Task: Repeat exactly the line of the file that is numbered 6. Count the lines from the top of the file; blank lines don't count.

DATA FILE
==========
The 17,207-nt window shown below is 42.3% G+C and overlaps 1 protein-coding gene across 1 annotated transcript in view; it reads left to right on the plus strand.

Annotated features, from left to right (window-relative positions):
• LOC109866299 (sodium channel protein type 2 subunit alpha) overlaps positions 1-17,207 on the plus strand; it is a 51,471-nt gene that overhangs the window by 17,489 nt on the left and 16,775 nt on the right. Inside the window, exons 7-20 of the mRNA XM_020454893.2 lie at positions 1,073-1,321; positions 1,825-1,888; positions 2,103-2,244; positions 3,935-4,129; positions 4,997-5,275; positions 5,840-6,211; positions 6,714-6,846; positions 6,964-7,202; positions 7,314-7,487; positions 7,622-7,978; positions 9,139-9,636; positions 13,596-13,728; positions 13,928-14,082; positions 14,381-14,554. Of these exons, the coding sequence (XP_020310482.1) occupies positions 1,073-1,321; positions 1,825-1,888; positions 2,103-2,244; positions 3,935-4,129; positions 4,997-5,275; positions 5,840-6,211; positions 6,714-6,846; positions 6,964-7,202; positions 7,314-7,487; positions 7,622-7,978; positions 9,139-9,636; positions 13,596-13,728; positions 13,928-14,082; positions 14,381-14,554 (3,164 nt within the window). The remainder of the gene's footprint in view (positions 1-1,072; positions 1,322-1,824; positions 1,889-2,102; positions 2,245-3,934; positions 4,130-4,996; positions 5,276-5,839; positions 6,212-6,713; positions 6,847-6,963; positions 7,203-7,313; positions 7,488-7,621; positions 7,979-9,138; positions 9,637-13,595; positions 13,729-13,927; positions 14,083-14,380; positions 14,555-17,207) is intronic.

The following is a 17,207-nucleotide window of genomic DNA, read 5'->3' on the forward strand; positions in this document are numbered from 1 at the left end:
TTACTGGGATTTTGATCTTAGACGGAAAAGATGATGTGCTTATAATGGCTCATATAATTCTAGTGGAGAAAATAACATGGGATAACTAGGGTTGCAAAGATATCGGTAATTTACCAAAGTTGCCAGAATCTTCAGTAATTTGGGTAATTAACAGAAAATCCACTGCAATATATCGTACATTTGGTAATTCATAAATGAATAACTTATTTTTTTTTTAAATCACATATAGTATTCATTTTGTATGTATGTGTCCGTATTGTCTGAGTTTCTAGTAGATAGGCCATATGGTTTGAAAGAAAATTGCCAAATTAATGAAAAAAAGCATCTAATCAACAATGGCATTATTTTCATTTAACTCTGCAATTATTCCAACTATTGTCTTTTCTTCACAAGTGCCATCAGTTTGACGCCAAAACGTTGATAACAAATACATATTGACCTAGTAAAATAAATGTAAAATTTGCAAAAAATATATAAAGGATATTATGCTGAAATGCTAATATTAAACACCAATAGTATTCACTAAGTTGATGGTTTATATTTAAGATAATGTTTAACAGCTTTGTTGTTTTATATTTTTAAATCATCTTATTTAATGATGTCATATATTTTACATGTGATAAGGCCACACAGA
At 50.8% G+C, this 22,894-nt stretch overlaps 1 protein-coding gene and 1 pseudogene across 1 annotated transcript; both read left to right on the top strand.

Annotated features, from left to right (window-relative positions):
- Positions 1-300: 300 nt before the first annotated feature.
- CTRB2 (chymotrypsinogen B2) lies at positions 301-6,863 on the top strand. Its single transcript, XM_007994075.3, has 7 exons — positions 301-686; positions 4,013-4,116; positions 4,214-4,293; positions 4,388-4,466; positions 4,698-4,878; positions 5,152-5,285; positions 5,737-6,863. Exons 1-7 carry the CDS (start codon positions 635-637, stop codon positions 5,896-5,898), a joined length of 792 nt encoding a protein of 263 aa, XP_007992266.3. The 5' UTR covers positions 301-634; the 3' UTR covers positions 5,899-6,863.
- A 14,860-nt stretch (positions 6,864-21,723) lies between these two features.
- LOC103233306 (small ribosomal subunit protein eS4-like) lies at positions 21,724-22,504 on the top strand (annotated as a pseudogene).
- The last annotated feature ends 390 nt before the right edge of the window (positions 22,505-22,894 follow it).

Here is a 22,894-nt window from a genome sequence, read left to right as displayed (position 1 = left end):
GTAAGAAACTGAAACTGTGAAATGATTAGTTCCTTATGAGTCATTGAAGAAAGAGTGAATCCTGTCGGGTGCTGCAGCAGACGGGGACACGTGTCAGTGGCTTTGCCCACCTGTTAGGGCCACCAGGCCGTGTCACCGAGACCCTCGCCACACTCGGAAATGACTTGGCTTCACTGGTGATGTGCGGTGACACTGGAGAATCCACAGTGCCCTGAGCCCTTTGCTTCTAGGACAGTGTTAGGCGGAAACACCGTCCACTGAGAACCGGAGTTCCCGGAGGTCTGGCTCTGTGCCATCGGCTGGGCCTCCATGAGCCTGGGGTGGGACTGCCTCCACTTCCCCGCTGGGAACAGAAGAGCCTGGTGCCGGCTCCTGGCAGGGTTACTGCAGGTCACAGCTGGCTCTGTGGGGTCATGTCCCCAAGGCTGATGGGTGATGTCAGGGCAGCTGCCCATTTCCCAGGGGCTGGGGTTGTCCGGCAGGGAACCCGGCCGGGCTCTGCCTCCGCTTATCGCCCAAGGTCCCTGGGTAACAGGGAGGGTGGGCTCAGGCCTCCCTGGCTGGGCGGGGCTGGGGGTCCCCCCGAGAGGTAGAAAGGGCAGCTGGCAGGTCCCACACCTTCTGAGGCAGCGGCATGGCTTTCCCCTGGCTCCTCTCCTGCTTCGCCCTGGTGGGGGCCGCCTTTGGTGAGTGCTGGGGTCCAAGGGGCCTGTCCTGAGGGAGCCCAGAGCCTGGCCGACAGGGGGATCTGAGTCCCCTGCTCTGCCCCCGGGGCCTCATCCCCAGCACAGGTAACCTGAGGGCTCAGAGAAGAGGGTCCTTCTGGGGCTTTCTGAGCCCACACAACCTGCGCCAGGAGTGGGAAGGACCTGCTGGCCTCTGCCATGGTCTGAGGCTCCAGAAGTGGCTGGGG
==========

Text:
At 50.8% G+C, this 22,894-nt stretch overlaps 1 protein-coding gene and 1 pseudogene across 1 annotated transcript; both read left to right on the top strand.